Like most action movies, The Meg begins with its tough-guy hero (who is the best of the best at what he does) performing a mission that goes awry, causing him to blame himself, quit the business, and feel haunted. Then it’s a few years later and we’re introduced to the scenario that will require Mr. Quitter’s expertise, for which he must be stoically dragged out of alcoholic retirement. The Meg lays it on extra-thick. Not only is he the ONLY person who can rescue the trapped divers, but the team he’s rescuing is led by HIS EX-WIFE!
The Meg also features a giant shark, eventually, but don’t hold your breath. Mostly it’s about deep-sea diver Jonas Taylor (Jason Statham) trying to redeem himself. He’s summoned to an undersea lab 200 miles off the coast of Shanghai, where prickly billionaire Morris (Rainn Wilson) is funding research to the Mariana Trench, testing a theory that the ocean “floor” is actually a layer of hydrogen or something, with more water beneath it. This theory has proven correct, but the submarine capsule exploring it got its power knocked out by a mysterious giant creature and is now stuck in the ocean’s basement, the crew running out of air.
Then it’s disaster-movie tropes for a while, including a self-sacrificing death by the only character who mentioned having a spouse back home. The rescue mission is accomplished, but wouldn’t you know it, the mysterious giant creature that almost killed them down there uses the opportunity to escape up into the regular ocean (where you’d think it couldn’t survive, being accustomed to cold water and no sunlight, but whatever). This creature is Megalodon, a 60-to-80-foot prehistoric shark long presumed extinct. It menaces the undersea lab for a while before destroying some ships, leading Jonas and a crew to take a boat out there, Jaws-style, to try to kill it. The boat crew includes the usual quirky mix of characters, including the obligatory panicky black guy (Page Kennedy) who says, “None of this was part of the job description!” and the gruff military doctor (Robert Taylor) who blames Jonas for what happened a few years ago and didn’t want him brought back for this job but is eventually forced to admit, “You might be a son of a bitch, but you’re sure as hell no coward!” Also the ex-wife (Jessica McNamee), a potential new love interest (Bingbing Li), and, why not, a little girl (Shuya Sophia Cai).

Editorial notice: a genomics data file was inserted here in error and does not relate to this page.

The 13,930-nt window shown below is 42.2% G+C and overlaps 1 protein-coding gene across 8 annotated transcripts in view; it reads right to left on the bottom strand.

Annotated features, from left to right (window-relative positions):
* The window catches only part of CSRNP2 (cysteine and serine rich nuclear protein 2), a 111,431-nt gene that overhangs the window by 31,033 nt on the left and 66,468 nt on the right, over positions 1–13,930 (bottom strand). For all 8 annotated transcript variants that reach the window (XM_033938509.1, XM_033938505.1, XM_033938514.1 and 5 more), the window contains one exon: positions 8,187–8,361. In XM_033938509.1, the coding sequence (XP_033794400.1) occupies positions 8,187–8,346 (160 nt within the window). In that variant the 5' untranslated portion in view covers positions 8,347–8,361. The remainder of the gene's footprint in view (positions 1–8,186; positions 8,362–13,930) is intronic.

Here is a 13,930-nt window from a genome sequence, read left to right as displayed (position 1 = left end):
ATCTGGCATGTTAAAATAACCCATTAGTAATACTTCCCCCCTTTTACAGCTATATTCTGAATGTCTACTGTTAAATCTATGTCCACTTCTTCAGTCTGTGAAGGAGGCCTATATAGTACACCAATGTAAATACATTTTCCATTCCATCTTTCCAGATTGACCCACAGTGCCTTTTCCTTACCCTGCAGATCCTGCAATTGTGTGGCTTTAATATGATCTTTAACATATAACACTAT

Directed by high-octane schlock maven Jon Turteltaub (National Treasure, The Sorcerer’s Apprentice), The Meg offers well-executed shark thrills in which the characters you’d expect to get eaten get eaten, but the downtime between those sequences is slow and serious. Most of the action, as you’ve surmised, is out in the deep sea — not nearly as fun a setting for shark shenanigans as the beaches. The movie isn’t campy or ridiculous enough to be entertaining for those reasons, though it feints in that direction occasionally (like when Jonas sings “Just Keep Swimming” from Finding Nemo). Do they not realize how many movies like this we’ve seen? Not just the giant shark, but the haunted hero, the ragtag crew, the rich jerk who doesn’t respect nature — all of it. We’ve been here before. The shark is sufficiently large, but if you want to make an impression, everything around it needs to be zippier, shorter, and crazier than this.